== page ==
I listened to the whole album in full a couple of times, before honing in on these two tracks. They were “A Slow, Slow Death” and “Got Stendhal’s.” I’m listening to them on repeat now, along with “On The Spines of Old Cathedrals,” but will get to the latter in good time. “A Slow, Slow Death” is a love song in the Los Campesinos! mode, which is to say in the miserabilist self-flagellating mode (key lyric: “You / On a lilo / Are an island / Of the pacific / And then me, me, me / I am face down / In a puddle / On the high street”), which is to say in BS Johnson poetry mode. For me the song recalls the spoken-word section outro of “In Medias Res,” the opening track of their 2010 — important year, remember — album Romance is Boring, which offered: “If you were given the option of dying painlessly in peace at forty-five, but with a lover at your side, after a full and happy life, is this something that would interest you?” Instead, “A Slow, Slow Death” suggests the option of a long life with one person.
“Got Stendhal’s,” meanwhile, is directly engaged with the past. The chorus is “I assembled former ghosts at a seance / Said I missed ’em, you only have to say it once / What I truly fear, maybe selfishly / When I finally rest, someone will summon me.” The third Phonogram miniseries is called “The Immaterial Girl,” and mostly it’s about Emily Aster, who took the extreme opposite approach to personality-forming David Kohl did. She banished her depressive, self-harming teenage self Claire in favour of becoming an entirely new person; albeit one whose past self has the unfortunate habit of appearing in the mirror to have a go at her. Anyway, the fourth issue of that miniseries puts the Aster story on pause, and instead is a personal attack on me I am still reeling from.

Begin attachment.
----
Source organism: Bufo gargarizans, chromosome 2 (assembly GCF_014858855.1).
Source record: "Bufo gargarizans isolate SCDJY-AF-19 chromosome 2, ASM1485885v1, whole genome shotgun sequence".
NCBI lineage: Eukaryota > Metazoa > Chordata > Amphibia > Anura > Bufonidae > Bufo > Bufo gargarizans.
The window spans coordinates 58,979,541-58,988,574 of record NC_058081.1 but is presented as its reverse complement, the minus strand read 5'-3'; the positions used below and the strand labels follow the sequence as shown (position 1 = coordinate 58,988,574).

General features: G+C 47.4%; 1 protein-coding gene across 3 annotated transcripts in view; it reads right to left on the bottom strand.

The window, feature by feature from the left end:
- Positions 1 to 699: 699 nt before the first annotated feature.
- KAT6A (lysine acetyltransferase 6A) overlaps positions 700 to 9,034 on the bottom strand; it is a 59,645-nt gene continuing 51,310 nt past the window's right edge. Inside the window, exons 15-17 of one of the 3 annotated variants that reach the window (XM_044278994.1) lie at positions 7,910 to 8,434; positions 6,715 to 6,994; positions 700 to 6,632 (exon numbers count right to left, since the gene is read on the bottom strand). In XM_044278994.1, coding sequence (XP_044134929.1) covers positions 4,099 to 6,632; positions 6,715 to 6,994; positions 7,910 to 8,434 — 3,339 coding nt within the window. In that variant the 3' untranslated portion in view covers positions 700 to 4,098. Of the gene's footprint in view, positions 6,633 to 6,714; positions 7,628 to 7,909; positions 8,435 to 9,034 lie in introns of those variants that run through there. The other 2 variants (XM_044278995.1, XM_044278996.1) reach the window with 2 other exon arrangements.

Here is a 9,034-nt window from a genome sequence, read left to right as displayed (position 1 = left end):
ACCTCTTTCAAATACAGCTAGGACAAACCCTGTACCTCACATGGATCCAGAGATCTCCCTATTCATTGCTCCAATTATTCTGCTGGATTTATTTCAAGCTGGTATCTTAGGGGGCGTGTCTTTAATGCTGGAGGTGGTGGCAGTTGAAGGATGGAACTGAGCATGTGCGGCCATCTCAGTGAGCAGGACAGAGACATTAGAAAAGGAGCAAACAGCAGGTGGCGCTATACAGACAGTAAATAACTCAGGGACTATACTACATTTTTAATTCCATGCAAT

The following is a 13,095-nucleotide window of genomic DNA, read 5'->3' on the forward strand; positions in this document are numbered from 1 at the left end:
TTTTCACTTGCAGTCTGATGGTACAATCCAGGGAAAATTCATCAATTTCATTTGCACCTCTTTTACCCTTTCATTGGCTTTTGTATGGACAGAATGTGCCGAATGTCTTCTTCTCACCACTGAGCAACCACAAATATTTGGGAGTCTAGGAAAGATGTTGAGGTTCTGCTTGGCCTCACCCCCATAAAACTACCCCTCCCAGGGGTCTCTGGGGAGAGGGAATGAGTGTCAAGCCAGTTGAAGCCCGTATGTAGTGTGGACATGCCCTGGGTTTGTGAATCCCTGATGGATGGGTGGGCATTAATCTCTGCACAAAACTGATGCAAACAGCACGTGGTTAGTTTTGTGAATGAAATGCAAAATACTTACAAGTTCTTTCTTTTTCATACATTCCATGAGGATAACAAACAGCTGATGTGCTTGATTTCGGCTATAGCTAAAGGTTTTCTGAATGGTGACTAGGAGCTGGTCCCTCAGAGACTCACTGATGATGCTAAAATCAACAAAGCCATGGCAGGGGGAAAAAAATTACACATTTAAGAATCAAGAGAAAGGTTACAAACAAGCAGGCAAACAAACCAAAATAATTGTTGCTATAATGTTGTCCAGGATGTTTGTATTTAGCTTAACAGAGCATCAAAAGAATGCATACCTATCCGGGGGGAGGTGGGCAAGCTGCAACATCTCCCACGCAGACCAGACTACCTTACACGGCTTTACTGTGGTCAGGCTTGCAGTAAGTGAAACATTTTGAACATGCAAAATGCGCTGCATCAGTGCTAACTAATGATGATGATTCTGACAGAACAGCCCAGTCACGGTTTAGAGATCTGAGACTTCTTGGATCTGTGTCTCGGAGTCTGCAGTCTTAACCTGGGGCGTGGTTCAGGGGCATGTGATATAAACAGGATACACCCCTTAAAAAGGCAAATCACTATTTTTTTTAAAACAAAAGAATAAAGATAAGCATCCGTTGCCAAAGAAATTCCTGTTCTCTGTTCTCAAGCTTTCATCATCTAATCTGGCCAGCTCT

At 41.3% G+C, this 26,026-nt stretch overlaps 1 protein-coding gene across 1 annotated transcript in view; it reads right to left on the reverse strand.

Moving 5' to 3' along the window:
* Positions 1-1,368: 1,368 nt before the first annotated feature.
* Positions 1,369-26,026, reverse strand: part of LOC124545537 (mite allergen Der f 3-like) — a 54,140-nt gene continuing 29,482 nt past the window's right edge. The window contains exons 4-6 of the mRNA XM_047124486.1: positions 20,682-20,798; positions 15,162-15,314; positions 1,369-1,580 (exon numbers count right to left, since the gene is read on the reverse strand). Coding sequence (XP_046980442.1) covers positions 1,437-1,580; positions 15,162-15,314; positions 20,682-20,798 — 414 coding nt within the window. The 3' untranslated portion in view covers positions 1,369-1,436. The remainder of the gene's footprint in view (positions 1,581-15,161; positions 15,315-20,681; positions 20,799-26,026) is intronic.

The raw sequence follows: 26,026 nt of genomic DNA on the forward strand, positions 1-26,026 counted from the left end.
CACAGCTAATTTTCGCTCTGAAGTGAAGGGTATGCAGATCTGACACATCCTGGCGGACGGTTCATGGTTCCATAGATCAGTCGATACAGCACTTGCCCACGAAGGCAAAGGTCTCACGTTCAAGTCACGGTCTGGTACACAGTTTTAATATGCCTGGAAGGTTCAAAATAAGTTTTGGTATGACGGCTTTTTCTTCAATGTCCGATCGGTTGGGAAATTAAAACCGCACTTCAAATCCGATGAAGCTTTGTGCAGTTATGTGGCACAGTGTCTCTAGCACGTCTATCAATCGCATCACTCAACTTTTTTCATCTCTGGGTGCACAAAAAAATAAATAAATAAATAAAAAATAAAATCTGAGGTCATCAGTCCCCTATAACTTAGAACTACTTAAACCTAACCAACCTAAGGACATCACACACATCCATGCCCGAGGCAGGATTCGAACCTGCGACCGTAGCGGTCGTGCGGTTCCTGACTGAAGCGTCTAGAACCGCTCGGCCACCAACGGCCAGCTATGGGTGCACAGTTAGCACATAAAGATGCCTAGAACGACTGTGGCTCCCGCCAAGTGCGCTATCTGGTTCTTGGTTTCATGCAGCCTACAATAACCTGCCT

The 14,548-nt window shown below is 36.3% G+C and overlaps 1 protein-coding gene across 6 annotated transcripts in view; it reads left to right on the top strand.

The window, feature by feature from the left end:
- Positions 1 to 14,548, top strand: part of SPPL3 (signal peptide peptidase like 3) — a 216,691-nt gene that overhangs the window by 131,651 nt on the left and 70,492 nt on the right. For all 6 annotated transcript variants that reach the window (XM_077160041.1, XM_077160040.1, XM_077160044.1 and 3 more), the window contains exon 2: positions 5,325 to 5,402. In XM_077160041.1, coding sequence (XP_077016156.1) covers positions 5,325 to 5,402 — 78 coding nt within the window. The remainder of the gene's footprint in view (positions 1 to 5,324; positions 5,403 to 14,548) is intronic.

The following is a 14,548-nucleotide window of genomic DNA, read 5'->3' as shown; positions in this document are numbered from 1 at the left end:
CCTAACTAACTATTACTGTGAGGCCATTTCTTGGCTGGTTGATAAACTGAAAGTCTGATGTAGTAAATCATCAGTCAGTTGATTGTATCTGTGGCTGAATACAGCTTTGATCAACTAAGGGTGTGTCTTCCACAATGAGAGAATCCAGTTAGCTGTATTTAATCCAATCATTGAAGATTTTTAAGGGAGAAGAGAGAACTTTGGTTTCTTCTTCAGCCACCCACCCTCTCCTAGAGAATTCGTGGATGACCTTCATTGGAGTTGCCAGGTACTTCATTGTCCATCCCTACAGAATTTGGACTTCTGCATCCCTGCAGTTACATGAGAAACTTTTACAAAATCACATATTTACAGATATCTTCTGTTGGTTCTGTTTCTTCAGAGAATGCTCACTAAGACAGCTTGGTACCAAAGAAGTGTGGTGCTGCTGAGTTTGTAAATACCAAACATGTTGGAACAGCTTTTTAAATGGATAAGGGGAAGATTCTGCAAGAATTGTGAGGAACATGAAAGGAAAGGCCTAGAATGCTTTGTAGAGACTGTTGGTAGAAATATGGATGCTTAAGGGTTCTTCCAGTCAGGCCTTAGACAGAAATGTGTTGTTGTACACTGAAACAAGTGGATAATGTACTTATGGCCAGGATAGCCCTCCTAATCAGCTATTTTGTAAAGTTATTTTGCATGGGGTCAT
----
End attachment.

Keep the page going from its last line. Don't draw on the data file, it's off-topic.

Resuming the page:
Issue four of “The Immaterial Girl” is called “(Let’s Make This) Precious Little Life.” It is an extended parody of the first Scott Pilgrim graphic novel, has the second Long Blondes album as a key plot point, and uses Los Campesinos! and Johnny Foreigner lyrics as chapter headings. This is when I have to tip my cards entirely, and state that my identity crisis upon rereading Phonogram was upon realising that my personality was, like David Kohl’s, rooted in something unstable and adolescent and really I ought to move on. The difference is that the particular “era” or “scene” or whatever is one not nearly as well-defined as Britpop, and with not an ounce of the cultural influence, and one that involved lots of mistakes and bad decisions and being a shit, often under the influence of music and booze, but mostly on the internet, not in club nights above pubs.
In 2010 I was listening to Los Campesinos! and Johnny Foreigner, and the mostly-defunct Dananananaykroyd and Sky Larkin and Slow Club because they were friends with those bands, and Pavement and Xiu Xiu and Parenthetical Girls because Los Campesinos! liked/collaborated/quoted from/covered them, and Former Ghosts because he collaborated with Xiu Xiu and supported Parenthetical Girls at a gig in Brighton I went to with someone I met through the internet and liking all these types of bands. The period of 2010-2013 was when I last cared about music with the elan that young people love music and attach a great deal of importance and emotional investment to it, and it smarts to have lost that.